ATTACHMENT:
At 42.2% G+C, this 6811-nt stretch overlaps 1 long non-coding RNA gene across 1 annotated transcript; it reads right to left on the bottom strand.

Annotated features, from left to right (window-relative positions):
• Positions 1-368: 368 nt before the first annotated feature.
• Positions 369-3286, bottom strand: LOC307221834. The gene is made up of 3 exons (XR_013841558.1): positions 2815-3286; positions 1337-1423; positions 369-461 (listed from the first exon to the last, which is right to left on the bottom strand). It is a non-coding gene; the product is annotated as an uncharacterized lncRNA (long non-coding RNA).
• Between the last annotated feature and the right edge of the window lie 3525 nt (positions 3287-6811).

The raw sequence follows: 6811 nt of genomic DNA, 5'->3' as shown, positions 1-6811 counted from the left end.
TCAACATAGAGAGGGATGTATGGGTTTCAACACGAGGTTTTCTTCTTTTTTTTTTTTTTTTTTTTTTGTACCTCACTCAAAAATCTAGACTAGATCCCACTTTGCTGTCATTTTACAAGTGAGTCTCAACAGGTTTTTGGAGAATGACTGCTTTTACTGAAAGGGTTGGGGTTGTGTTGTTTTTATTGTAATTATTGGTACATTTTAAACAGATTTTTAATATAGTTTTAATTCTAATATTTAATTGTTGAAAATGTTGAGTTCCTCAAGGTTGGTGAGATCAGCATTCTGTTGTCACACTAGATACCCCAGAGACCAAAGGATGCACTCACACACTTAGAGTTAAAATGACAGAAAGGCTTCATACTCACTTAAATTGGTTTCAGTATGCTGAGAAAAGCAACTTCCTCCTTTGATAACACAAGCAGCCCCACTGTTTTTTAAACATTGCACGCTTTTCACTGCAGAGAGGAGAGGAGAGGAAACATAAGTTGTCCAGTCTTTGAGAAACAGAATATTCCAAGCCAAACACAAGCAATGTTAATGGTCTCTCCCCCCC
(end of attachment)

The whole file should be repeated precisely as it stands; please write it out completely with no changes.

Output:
At 42.2% G+C, this 6811-nt stretch overlaps 1 long non-coding RNA gene across 1 annotated transcript; it reads right to left on the bottom strand.

Annotated features, from left to right (window-relative positions):
• Positions 1-368: 368 nt before the first annotated feature.
• Positions 369-3286, bottom strand: LOC307221834. The gene is made up of 3 exons (XR_013841558.1): positions 2815-3286; positions 1337-1423; positions 369-461 (listed from the first exon to the last, which is right to left on the bottom strand). It is a non-coding gene; the product is annotated as an uncharacterized lncRNA (long non-coding RNA).
• Between the last annotated feature and the right edge of the window lie 3525 nt (positions 3287-6811).

The raw sequence follows: 6811 nt of genomic DNA, 5'->3' as shown, positions 1-6811 counted from the left end.
TCAACATAGAGAGGGATGTATGGGTTTCAACACGAGGTTTTCTTCTTTTTTTTTTTTTTTTTTTTTTGTACCTCACTCAAAAATCTAGACTAGATCCCACTTTGCTGTCATTTTACAAGTGAGTCTCAACAGGTTTTTGGAGAATGACTGCTTTTACTGAAAGGGTTGGGGTTGTGTTGTTTTTATTGTAATTATTGGTACATTTTAAACAGATTTTTAATATAGTTTTAATTCTAATATTTAATTGTTGAAAATGTTGAGTTCCTCAAGGTTGGTGAGATCAGCATTCTGTTGTCACACTAGATACCCCAGAGACCAAAGGATGCACTCACACACTTAGAGTTAAAATGACAGAAAGGCTTCATACTCACTTAAATTGGTTTCAGTATGCTGAGAAAAGCAACTTCCTCCTTTGATAACACAAGCAGCCCCACTGTTTTTTAAACATTGCACGCTTTTCACTGCAGAGAGGAGAGGAGAGGAAACATAAGTTGTCCAGTCTTTGAGAAACAGAATATTCCAAGCCAAACACAAGCAATGTTAATGGTCTCTCCCCCCC